Apple claimed that iOS7 makes the things you do every day even easier, faster, and more enjoyable. Shortly after many iPhone users downloaded the new platform, they did not report a more enjoyable experience. In fact, they reported dizziness, headaches and nausea.
As of May 2013, 56% of American adults have a smartphone. That represents over 170 million people. Of those cell phone owners, 44% report having slept with their phone next to their bed for fear of missing a call or text message during the night, and 29% describe their cell phone as “something they can’t imagine living without.” Smartphone ownership has increased by 20% over the last 2 years.¹
Pervasive use of smart devices doesn’t present without challenges. A smart phone is great for making restaurant reservations, checking the weather and connecting with friends on social media. Yet, they have also been blamed for increased anxiety, acne, back and neck pain, sleep problems, car accidents, and even brain cancer.²
Enter iOS 7. With much fanfare, Apple released its latest software upgrade in September. Apple claimed that iOS7 makes the things you do every day even easier, faster, and more enjoyable.³ Shortly after many iPhone users downloaded the new platform, they did not report a more enjoyable experience. In fact, they reported dizziness, headaches and nausea.4
So, how can a smart phone make someone sick? Motion sickness. Motion sickness is caused by a conflict between what is visualized vs. what is perceived by the vestibular system, a complex group of nerves and fluid-filled membranes that provide the individual with a sense of gravity and motion.5 Motion sickness can present in three distinct forms. Normal motion sickness is caused when motion is felt but not visualized (commonly, car-sickness or sea-sickness). Simulation sickness, or visually induced motion sickness (VIMS), is perceived when motion is seen but not felt (commonly with high-speed video games or virtual reality). The final type of motion sickness is a combined form.6,7
The dispute between the two systems causes symptoms of dizziness, fatigue, nausea, and in some cases vomiting. The area postrema (AP) located on the medulla oblongata at the caudal end of the fourth ventricle has been identified as a chemoreceptor trigger for vomiting.8 The AP is triggered because the brain believes that it is hallucinating during the conflict between the visual world and the motion felt. Vomiting has developed through adaptation evolution as a form of self-preservation. For example, someone eats poisonous berries, and hallucinates. The body vomits to eliminate the offending agent.5 The brain cannot distinguish between poisonous berries and simulation sickness induced by iOS 7 software.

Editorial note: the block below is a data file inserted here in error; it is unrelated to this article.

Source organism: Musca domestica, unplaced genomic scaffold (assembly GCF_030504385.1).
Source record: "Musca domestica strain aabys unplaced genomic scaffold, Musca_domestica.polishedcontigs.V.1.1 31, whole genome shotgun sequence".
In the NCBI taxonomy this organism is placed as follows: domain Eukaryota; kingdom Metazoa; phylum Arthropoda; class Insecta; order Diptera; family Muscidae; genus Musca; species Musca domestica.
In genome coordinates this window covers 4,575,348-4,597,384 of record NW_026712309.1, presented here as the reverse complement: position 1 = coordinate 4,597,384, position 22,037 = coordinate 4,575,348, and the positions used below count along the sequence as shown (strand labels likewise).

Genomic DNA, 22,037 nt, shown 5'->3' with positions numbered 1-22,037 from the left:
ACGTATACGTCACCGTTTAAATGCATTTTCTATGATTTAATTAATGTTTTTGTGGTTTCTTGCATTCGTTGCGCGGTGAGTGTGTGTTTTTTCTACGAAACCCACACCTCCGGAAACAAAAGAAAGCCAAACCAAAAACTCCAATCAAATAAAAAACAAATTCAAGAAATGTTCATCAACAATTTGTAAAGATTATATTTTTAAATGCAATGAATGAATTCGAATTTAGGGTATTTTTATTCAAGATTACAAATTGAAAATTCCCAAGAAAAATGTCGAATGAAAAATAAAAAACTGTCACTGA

Apple whiz kids make the brain hallucinate by using the parallax effect. Parallax is the observable position of an object at any given distance dependent on the viewpoint of the viewer. Normally, the human visual system employs parallax to quickly assess distances between objects in space providing depth cues.9 Parallax scrolling is used in graphics and animation as early as the 1940s to simulate motion against a background.10. Apple upped the ante with its iOS 7 software upgrade by incorporating layers of parallax that respond to the iPhone’s internal micro-electro-mechanical (MEM) gyroscope. The gyroscope measures angular velocity. Originally used in navigation of ships, aircraft, and aeronautics, smart devices exploit the modern nanotechnology gyroscopes to orient the phone or tablet in space. The internal gyroscope, smaller than a human hair, can perceive rotation along three axes. The gyroscope works in concert with an accelerometer to determine the device’s relative position in space. The software then uses layered parallax to organize data on a series of planes that move relative to one another. This provided the snazzy 3-D motion effect.9
The perceived motion is an amusing innovation for some users, but others find it to be troublesome at best and nauseating at worst. The good news is that there’s an easy fix. To disable the parallax effect, go to “Settings” and choose “General,” followed by “Accessibility.” Scroll down to “Reduce Motion” and toggle from OFF to ON. The parallax effect will be minimized but not eliminated.11 This adjustment will likely provide more enjoyable iPhone for the motion sickness sufferer.ODT
1. Smith A. Smartphone Ownership 2013. Pew Internet. http://pewinternet.org/Reports/2013/Smartphone-Ownership-2013.aspx. Accessed 10/6/13.
2. Schwecheral L. The 19 worst tech-related health risks. Greatist. http://greatist.com/health/19-worst-tech-related-health-risks. 1/31/12. Accessed 10/6/13.
3. Apple. IOS 7. http://www.apple.com/ios/design/. Accessed 10/6/13.
4. Sharp A. The rise of digital motion sickness: Video games, 3D films and iOS7 set to make condition the 21st century’s biggest occupational disease. Mail Online. 9/28/13. http://www.dailymail.co.uk/sciencetech/article-2436638/Video-games-3D-films-iOS7-Why-digital-motion-sickness-tipped-21st-centurys-biggest-occupational-disease.html. Accessed 10/6/13.
6. Crampton GH. Motion and Space Sickness. Boca Raton, FL: CRC Press, 1990, 2-7.
7. So RH, Ujike H. Visually induced motion sickness, visual stress and photosensitive epileptic seizures: what do they have in common? - preface to the special issue. Appl Ergon. 2010 Jul;41(4):491-3.
9. Tabini, M. Inside the technology behind iOS 7’s parallax effect. Macworld. 6/26/13. http://www.macworld.com/article/2042808/inside-the-technology-behind-ios-7s-parallax-effect.html. Accessed 10/6/13.
10. Boudreaux R. TechRepublic. 4/24/12. http://www.techrepublic.com/blog/web-designer/how-the-parallax-effect-is-used-in-web-design/. Accessed 10/6/13.
11. LeFebrve R. Disable the Parallax Effect in iOS 7. Cult of Mac. 7/16/13. http://www.cultofmac.com/235810/disable-the-parallax-effect-in-ios-7-beta-ios-tips/. Accessed 10/6/13.